The thing St. Clair has always dreaded is happening: Florence is headed toward a real reckoning with the public and music critics outside her protective bubble. An ego this large crammed into a talent this small would not usually be sympathetic enough to make us care all that much.
But a tender scene early in the movie ushers us into the private pain of Florence and St. Claire. He settles her down in her bed, removes her wig, and covers her bald head with a turban. He tenderly kisses her goodnight, and gently closes the bedroom door. A cab takes him to his own quarters across town and the girlfriend who waits for him there.
How could a man be so affectionate, so caring for his wife, and then live separately? We soon find out. (minor spoiler alert) Her first husband left her with nothing but syphilis. And the poisonous treatments of that era—mercury and arsenic—not only took her hair and her ability to be intimate with a man, but also damaged the nerves in her hand so that she lost her ability to play the piano.
Once we understand the transforming tragedy of Florence’s life, we feel the same ambivalence as her friends—protective of this woman who has worked so hard to overcome so much … yet … utterly amazed that anyone could sing so horribly with a straight face.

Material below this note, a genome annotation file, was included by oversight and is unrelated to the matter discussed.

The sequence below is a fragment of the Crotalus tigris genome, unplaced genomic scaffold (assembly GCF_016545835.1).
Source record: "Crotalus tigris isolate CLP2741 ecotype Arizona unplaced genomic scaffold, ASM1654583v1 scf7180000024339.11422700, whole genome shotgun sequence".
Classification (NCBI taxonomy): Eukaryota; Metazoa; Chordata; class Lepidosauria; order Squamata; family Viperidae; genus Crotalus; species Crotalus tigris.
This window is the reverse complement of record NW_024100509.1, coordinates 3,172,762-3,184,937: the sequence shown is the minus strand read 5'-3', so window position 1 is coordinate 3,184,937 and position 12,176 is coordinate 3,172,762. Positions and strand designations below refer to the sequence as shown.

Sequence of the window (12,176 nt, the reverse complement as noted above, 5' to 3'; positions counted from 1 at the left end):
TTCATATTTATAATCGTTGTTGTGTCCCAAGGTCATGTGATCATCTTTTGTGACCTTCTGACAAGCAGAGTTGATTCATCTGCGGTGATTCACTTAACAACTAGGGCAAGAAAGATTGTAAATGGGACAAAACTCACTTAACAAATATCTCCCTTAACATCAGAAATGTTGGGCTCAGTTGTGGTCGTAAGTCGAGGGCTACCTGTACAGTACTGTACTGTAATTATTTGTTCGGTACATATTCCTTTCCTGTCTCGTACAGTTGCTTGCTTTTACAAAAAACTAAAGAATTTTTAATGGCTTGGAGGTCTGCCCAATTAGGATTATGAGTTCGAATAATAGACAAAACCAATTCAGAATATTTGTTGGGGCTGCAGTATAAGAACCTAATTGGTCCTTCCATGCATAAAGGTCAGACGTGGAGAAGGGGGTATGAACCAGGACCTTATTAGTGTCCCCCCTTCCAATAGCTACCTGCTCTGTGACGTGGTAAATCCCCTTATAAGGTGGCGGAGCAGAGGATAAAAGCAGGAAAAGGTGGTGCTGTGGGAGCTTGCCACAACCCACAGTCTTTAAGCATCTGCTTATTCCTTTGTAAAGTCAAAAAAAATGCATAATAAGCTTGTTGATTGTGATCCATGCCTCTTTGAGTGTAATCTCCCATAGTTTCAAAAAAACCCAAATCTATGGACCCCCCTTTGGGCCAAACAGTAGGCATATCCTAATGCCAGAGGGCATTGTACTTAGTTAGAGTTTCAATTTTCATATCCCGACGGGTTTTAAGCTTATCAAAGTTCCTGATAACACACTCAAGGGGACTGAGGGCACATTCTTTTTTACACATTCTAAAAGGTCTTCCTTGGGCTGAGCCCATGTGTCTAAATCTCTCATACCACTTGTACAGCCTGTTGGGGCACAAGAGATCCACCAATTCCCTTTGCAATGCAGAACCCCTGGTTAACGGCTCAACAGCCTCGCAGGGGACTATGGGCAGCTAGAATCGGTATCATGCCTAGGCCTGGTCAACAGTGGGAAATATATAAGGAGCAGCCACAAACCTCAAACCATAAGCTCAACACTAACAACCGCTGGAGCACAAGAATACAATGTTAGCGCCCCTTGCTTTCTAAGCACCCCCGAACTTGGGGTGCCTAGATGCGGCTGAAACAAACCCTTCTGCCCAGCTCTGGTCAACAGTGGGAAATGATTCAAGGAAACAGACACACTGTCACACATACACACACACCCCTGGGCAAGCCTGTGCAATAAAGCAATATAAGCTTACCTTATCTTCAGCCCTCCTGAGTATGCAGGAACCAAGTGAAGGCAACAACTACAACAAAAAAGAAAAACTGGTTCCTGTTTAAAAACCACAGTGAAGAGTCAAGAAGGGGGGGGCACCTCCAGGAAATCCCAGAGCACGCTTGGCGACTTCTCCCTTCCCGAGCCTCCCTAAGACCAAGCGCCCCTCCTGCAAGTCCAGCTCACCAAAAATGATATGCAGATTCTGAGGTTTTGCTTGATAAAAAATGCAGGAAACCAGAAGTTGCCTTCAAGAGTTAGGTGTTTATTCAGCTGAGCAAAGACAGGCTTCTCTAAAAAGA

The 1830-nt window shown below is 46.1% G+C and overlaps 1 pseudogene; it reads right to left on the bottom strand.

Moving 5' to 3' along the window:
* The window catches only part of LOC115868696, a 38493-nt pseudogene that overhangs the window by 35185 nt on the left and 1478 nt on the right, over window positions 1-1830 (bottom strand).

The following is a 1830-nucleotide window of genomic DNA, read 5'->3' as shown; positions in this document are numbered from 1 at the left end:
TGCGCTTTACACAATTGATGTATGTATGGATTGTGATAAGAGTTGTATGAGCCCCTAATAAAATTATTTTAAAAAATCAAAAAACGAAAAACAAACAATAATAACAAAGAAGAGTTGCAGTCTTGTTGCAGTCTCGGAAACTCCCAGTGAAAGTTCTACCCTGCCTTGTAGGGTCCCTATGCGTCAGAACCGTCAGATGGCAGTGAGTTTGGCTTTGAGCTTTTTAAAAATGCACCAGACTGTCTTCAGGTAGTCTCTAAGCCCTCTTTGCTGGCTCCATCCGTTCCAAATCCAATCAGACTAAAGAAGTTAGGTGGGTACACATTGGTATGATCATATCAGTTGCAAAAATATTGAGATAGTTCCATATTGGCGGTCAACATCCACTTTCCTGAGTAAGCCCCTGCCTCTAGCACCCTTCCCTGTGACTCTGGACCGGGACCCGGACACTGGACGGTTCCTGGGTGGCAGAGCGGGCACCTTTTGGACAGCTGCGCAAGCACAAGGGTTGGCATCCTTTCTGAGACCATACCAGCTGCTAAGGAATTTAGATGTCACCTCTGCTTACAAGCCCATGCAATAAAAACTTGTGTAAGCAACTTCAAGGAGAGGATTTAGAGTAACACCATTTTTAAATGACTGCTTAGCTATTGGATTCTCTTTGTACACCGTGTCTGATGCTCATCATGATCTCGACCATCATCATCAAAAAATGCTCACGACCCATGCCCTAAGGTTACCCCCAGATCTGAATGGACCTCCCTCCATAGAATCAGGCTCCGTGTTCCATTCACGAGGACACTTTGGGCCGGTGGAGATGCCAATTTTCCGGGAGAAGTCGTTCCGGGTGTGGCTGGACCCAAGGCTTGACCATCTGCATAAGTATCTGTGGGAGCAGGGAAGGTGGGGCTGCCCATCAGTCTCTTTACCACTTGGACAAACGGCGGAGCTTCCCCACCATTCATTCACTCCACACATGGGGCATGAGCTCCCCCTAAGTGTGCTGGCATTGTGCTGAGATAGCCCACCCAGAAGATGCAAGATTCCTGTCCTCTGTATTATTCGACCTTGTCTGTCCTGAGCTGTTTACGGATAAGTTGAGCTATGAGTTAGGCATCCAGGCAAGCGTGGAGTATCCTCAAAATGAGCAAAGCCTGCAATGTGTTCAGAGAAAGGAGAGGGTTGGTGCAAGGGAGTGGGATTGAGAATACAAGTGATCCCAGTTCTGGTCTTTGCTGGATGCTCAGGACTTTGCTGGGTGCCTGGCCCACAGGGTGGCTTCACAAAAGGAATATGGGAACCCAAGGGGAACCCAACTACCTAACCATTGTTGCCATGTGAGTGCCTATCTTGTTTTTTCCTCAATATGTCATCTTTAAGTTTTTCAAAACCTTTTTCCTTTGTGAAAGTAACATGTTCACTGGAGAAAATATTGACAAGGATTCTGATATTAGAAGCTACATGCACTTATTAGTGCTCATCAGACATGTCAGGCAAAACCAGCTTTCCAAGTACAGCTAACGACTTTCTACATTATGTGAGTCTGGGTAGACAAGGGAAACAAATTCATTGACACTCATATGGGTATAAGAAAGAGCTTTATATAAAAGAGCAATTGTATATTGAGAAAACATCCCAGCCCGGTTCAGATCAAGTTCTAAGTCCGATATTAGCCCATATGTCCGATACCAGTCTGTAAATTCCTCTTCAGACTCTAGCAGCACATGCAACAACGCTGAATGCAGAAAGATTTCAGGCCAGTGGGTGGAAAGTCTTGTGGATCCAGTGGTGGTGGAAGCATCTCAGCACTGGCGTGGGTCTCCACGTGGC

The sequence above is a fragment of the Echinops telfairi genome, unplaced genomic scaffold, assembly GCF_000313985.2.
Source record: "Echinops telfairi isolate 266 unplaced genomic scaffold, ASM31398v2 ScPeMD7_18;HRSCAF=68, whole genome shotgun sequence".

Yet she did. In Carnegie Hall no less. To a packed house. And they turned away 2,000 more at the door. Not just in the movie, but in real life. How director Stephen Frears could pull off the riotous movie version of the concert, and still render Jenkins as fairly inspirational in the process, is a lasting tribute to Streep’s formidable talent.
But the movie provides far more than laughs: it touches on some very contemporary tensions. Just like in the movie, the tendency in today’s culture is for relationship to trump truth. In the name of “Compassion!” we shield one another from the consequences and criticism that can help us grow and become the people we long to be.
In a recent issue of Atlantic a high-school teacher describes a scenario with her students: Your boyfriend or girlfriend has committed a felony during which other people were badly harmed. Should you tell the truth about what happened?
The class erupted in commentary, but the bottom line was, you should absolutely be loyal to your friend.
By contrast, Jesus was full of grace and truth. He always speaks the truth in love.
When we are all grace and love, are we setting up the very people we love to crash into the wall of reality? The longer they live in the bubble, are we risking more pain when life as it really is shatters their illusions?
As for ourselves, The more we indulge our egos to follow our bliss, even as we try to do a little good for others to rationalize it, are we missing the opportunities to become the kind of people who can live with strength and grace, no matter the daunting truth of our own circumstances?
Florence Foster Jenkins shows us the complexity and difficulty of living the truth in love. And helps us appreciate the relief of living our life in the sight of God, seeing reality as he sees it and conforming our lives to it. Leaning into a Strength beyond our own to live in the real freedom and transformation it brings.
Florence Foster Jenkins is still in theaters, with the DVD expected in December.